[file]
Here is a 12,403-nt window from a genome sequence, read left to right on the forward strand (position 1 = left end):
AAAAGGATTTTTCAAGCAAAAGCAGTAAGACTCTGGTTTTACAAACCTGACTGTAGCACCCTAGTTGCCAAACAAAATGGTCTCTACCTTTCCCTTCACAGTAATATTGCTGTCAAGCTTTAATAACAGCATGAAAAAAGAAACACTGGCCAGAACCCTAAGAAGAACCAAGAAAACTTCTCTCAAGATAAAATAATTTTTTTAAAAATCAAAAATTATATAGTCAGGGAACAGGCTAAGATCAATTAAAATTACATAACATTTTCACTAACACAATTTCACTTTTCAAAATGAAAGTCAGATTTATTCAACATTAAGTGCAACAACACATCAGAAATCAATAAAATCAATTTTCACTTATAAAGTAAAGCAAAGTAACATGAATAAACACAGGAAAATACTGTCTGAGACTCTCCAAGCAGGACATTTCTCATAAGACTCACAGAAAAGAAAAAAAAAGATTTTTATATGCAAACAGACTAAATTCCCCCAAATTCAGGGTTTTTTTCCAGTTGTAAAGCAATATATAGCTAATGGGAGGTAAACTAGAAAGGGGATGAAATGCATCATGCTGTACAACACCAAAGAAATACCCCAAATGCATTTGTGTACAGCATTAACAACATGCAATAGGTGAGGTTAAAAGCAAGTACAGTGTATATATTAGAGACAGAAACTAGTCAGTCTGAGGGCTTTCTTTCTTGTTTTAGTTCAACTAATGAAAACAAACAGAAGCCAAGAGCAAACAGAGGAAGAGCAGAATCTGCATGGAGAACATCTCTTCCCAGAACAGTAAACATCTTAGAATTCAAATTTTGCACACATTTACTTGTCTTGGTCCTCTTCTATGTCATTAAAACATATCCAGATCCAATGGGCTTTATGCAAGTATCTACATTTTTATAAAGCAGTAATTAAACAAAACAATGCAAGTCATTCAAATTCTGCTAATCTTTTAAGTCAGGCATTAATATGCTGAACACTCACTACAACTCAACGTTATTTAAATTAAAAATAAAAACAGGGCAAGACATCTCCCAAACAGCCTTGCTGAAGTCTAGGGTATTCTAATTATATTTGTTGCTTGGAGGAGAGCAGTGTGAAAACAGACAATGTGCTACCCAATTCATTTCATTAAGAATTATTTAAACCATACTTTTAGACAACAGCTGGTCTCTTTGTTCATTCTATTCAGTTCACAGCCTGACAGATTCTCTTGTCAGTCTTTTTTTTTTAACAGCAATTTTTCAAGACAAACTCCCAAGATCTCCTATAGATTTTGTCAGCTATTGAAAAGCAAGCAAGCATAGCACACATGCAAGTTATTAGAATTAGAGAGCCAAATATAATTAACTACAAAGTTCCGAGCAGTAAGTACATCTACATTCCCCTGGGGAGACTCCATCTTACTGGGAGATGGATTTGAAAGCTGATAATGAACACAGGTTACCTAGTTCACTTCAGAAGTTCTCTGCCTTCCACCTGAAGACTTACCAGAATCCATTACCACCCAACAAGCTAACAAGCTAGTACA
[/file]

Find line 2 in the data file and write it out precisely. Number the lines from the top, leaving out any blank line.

AAAAGGATTTTTCAAGCAAAAGCAGTAAGACTCTGGTTTTACAAACCTGACTGTAGCACCCTAGTTGCCAAACAAAATGGTCTCTACCTTTCCCTTCACAGTAATATTGCTGTCAAGCTTTAATAACAGCATGAAAAAAGAAACACTGGCCAGAACCCTAAGAAGAACCAAGAAAACTTCTCTCAAGATAAAATAATTTTTTTAAAAATCAAAAATTATATAGTCAGGGAACAGGCTAAGATCAATTAAAATTACATAACATTTTCACTAACACAATTTCACTTTTCAAAATGAAAGTCAGATTTATTCAACATTAAGTGCAACAACACATCAGAAATCAATAAAATCAATTTTCACTTATAAAGTAAAGCAAAGTAACATGAATAAACACAGGAAAATACTGTCTGAGACTCTCCAAGCAGGACATTTCTCATAAGACTCACAGAAAAGAAAAAAAAAGATTTTTATATGCAAACAGACTAAATTCCCCCAAATTCAGGGTTTTTTTCCAGTTGTAAAGCAATATATAGCTAATGGGAGGTAAACTAGAAAGGGGATGAAATGCATCATGCTGTACAACACCAAAGAAATACCCCAAATGCATTTGTGTACAGCATTAACAACATGCAATAGGTGAGGTTAAAAGCAAGTACAGTGTATATATTAGAGACAGAAACTAGTCAGTCTGAGGGCTTTCTTTCTTGTTTTAGTTCAACTAATGAAAACAAACAGAAGCCAAGAGCAAACAGAGGAAGAGCAGAATCTGCATGGAGAACATCTCTTCCCAGAACAGTAAACATCTTAGAATTCAAATTTTGCACACATTTACTTGTCTTGGTCCTCTTCTATGTCATTAAAACATATCCAGATCCAATGGGCTTTATGCAAGTATCTACATTTTTATAAAGCAGTAATTAAACAAAACAATGCAAGTCATTCAAATTCTGCTAATCTTTTAAGTCAGGCATTAATATGCTGAACACTCACTACAACTCAACGTTATTTAAATTAAAAATAAAAACAGGGCAAGACATCTCCCAAACAGCCTTGCTGAAGTCTAGGGTATTCTAATTATATTTGTTGCTTGGAGGAGAGCAGTGTGAAAACAGACAATGTGCTACCCAATTCATTTCATTAAGAATTATTTAAACCATACTTTTAGACAACAGCTGGTCTCTTTGTTCATTCTATTCAGTTCACAGCCTGACAGATTCTCTTGTCAGTCTTTTTTTTTTAACAGCAATTTTTCAAGACAAACTCCCAAGATCTCCTATAGATTTTGTCAGCTATTGAAAAGCAAGCAAGCATAGCACACATGCAAGTTATTAGAATTAGAGAGCCAAATATAATTAACTACAAAGTTCCGAGCAGTAAGTACATCTACATTCCCCTGGGGAGACTCCATCTTACTGGGAGATGGATTTGAAAGCTGATAATGAACACAGGTTACCTAGTTCACTTCAGAAGTTCTCTGCCTTCCACCTGAAGACTTACCAGAATCCATTACCACCCAACAAGCTAACAAGCTAGTACA